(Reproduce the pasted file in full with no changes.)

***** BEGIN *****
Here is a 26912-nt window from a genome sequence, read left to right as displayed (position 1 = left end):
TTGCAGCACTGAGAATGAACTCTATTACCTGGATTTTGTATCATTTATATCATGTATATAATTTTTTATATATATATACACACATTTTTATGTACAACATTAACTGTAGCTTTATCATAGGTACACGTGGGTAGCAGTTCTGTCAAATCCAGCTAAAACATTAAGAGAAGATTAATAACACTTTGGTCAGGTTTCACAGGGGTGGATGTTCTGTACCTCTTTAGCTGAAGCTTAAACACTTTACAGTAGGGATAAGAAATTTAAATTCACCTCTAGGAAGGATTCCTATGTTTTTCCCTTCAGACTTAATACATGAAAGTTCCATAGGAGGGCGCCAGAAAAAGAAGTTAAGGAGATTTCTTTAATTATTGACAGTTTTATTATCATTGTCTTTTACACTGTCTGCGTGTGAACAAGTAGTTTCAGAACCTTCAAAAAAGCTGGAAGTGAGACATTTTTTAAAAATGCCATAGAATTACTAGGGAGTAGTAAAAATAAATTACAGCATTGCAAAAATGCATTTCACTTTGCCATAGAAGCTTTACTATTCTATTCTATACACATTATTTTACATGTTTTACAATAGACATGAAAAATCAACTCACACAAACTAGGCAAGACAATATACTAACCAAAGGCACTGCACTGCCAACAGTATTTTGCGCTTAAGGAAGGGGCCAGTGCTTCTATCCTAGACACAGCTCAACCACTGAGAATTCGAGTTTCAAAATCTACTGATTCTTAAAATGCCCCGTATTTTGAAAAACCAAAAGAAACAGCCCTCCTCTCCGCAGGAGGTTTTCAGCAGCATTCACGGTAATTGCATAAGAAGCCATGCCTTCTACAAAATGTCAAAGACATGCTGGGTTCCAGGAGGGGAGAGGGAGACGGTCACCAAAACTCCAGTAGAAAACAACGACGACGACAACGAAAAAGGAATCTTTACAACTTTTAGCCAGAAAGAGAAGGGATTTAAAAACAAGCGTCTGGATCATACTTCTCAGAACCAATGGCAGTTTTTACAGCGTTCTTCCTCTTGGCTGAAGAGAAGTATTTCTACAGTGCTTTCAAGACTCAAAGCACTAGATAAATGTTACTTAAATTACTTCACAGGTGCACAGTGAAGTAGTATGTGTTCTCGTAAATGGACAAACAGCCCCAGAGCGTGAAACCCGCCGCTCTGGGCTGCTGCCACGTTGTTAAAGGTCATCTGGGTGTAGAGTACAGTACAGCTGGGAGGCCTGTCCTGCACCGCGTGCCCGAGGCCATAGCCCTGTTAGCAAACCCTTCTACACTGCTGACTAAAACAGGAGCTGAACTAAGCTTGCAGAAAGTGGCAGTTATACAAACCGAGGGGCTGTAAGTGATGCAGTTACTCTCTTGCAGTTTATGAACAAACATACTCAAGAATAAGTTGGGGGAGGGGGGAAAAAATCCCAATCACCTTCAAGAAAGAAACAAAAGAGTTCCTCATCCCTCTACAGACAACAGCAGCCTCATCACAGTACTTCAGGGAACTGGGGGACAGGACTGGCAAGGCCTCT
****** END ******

Here is a 26912-nt window from a genome sequence, read left to right as displayed (position 1 = left end):
TTGCAGCACTGAGAATGAACTCTATTACCTGGATTTTGTATCATTTATATCATGTATATAATTTTTTATATATATATACACACATTTTTATGTACAACATTAACTGTAGCTTTATCATAGGTACACGTGGGTAGCAGTTCTGTCAAATCCAGCTAAAACATTAAGAGAAGATTAATAACACTTTGGTCAGGTTTCACAGGGGTGGATGTTCTGTACCTCTTTAGCTGAAGCTTAAACACTTTACAGTAGGGATAAGAAATTTAAATTCACCTCTAGGAAGGATTCCTATGTTTTTCCCTTCAGACTTAATACATGAAAGTTCCATAGGAGGGCGCCAGAAAAAGAAGTTAAGGAGATTTCTTTAATTATTGACAGTTTTATTATCATTGTCTTTTACACTGTCTGCGTGTGAACAAGTAGTTTCAGAACCTTCAAAAAAGCTGGAAGTGAGACATTTTTTAAAAATGCCATAGAATTACTAGGGAGTAGTAAAAATAAATTACAGCATTGCAAAAATGCATTTCACTTTGCCATAGAAGCTTTACTATTCTATTCTATACACATTATTTTACATGTTTTACAATAGACATGAAAAATCAACTCACACAAACTAGGCAAGACAATATACTAACCAAAGGCACTGCACTGCCAACAGTATTTTGCGCTTAAGGAAGGGGCCAGTGCTTCTATCCTAGACACAGCTCAACCACTGAGAATTCGAGTTTCAAAATCTACTGATTCTTAAAATGCCCCGTATTTTGAAAAACCAAAAGAAACAGCCCTCCTCTCCGCAGGAGGTTTTCAGCAGCATTCACGGTAATTGCATAAGAAGCCATGCCTTCTACAAAATGTCAAAGACATGCTGGGTTCCAGGAGGGGAGAGGGAGACGGTCACCAAAACTCCAGTAGAAAACAACGACGACGACAACGAAAAAGGAATCTTTACAACTTTTAGCCAGAAAGAGAAGGGATTTAAAAACAAGCGTCTGGATCATACTTCTCAGAACCAATGGCAGTTTTTACAGCGTTCTTCCTCTTGGCTGAAGAGAAGTATTTCTACAGTGCTTTCAAGACTCAAAGCACTAGATAAATGTTACTTAAATTACTTCACAGGTGCACAGTGAAGTAGTATGTGTTCTCGTAAATGGACAAACAGCCCCAGAGCGTGAAACCCGCCGCTCTGGGCTGCTGCCACGTTGTTAAAGGTCATCTGGGTGTAGAGTACAGTACAGCTGGGAGGCCTGTCCTGCACCGCGTGCCCGAGGCCATAGCCCTGTTAGCAAACCCTTCTACACTGCTGACTAAAACAGGAGCTGAACTAAGCTTGCAGAAAGTGGCAGTTATACAAACCGAGGGGCTGTAAGTGATGCAGTTACTCTCTTGCAGTTTATGAACAAACATACTCAAGAATAAGTTGGGGGAGGGGGGAAAAAATCCCAATCACCTTCAAGAAAGAAACAAAAGAGTTCCTCATCCCTCTACAGACAACAGCAGCCTCATCACAGTACTTCAGGGAACTGGGGGACAGGACTGGCAAGGCCTCT